• Classic DOS games – Duke Nukem, Doom, Quake
  • Early 2D Windows games – Age of Empires 2, StarCraft, Diablo
  • Many DirectX 8/9 games from the 2000s – Half-Life 2, Unreal Tournament 2004

Productivity Software

  • Older Windows Office suites
  • Photoshop CS2
  • Early PC emulators – DOSBox, ScummVM

Specialized Programs

  • Old x86 Linux tools
  • Vintage synthesizer plugins, trackers, and DAW software
  • 16-bit Windows 3.1 applications

Your mileage may vary depending on the complexity of the x86 software and level of hardware acceleration used. Testing a wide range of programs is part of the fun!

Troubleshooting Issues with Box86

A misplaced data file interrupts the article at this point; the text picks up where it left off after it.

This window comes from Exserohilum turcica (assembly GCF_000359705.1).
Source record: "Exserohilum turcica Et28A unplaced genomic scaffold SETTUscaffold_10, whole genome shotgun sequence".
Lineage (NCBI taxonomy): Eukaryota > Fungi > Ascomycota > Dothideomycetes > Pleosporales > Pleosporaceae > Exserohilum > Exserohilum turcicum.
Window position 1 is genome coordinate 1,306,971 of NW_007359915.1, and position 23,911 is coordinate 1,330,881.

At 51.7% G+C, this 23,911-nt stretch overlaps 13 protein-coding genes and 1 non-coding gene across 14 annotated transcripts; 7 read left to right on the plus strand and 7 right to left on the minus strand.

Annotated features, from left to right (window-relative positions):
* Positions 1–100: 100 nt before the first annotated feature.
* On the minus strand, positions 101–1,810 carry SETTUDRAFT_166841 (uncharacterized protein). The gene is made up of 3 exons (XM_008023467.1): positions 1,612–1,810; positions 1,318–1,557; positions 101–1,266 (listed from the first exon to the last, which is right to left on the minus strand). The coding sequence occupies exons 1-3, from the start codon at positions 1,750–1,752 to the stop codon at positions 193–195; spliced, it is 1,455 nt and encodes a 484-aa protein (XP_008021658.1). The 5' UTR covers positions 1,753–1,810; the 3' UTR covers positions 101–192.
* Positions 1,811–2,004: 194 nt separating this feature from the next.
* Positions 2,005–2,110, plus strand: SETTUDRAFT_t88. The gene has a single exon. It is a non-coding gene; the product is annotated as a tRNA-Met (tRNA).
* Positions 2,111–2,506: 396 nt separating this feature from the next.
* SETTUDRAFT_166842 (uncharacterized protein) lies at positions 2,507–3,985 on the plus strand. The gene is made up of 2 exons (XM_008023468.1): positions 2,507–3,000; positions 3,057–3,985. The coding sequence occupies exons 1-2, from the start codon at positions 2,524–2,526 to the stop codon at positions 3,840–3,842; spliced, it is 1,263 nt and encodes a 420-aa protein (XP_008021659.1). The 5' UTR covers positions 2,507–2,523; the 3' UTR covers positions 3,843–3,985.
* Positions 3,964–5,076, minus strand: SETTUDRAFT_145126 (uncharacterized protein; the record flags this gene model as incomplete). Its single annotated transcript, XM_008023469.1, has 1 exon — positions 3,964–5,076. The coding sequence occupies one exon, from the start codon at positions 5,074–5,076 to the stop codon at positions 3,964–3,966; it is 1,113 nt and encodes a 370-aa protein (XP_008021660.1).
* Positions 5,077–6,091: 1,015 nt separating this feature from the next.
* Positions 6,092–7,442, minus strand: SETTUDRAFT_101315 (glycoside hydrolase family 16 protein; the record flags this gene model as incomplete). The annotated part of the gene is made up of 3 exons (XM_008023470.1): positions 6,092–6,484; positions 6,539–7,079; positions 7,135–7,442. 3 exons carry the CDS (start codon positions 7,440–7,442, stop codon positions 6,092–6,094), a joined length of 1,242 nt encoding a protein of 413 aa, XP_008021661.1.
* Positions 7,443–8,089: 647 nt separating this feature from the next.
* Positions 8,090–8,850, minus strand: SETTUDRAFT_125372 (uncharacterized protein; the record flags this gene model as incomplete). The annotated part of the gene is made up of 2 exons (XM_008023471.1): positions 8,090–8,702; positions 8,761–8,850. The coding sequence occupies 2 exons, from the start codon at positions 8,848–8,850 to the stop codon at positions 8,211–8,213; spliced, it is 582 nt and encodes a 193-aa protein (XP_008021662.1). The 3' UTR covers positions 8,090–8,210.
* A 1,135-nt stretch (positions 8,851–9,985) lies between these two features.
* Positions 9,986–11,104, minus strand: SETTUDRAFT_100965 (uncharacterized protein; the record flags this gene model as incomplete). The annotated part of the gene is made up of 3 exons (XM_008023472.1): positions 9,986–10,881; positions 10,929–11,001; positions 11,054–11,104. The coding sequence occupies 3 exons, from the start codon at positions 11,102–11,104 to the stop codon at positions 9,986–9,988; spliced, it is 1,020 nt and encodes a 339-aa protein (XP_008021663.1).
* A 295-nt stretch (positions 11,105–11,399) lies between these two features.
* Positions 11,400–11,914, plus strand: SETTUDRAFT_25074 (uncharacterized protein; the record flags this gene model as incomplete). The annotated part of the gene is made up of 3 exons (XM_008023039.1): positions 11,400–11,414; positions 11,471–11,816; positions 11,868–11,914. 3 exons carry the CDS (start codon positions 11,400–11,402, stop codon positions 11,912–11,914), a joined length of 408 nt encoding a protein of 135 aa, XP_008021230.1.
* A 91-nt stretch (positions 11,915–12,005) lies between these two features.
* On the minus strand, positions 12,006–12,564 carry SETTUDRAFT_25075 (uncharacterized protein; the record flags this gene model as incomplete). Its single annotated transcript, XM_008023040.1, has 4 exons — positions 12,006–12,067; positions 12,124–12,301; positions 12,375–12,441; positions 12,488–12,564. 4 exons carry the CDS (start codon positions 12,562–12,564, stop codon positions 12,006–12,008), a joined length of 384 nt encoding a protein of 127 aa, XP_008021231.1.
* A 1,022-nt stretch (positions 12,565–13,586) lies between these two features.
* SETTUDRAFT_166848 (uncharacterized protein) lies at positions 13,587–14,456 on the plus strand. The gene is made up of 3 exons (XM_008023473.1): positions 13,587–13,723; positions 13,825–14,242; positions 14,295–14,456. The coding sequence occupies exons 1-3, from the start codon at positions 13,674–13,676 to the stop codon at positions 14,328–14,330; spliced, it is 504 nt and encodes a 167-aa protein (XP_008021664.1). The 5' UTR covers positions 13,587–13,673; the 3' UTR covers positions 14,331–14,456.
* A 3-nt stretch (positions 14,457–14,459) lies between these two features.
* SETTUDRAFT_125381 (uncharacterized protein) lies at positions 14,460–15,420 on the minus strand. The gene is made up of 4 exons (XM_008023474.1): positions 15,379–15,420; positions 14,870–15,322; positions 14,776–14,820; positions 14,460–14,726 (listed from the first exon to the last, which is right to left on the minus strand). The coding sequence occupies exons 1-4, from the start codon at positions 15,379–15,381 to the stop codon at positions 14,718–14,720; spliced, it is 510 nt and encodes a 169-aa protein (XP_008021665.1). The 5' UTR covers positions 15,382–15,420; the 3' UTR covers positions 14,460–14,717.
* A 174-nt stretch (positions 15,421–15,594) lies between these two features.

As with any emulator, Box86 will not work perfectly with all x86 software. But there are a few common techniques to help troubleshoot issues:

  • Check for missing x86 libraries – Box86 cannot emulate everything
  • Try older versions of software if available
  • Disable hardware rendering features if graphics are glitchy
  • Verify all dependencies are installed for the program
  • Check dmesg and logs for crash info
  • Enable tracing features in Box86 for deeper insight
  • Try both ARM32 and ARM64 versions of Box86

Getting complex x86 software running smoothly may require patience and experimentation with different Box86 settings. But the reward is opening up a huge array of classic PC software to your Raspberry Pi that was never possible before!

Key Takeaway

The key points to highlight are:

  • Box86 enables running x86 Windows and DOS software on Raspberry Pi by translating x86 machine code to ARM
  • Emulating x86 software can provide fun retro gaming and allow reuse of older programs
  • Optimizing memory usage and enabling JIT compilation helps improve performance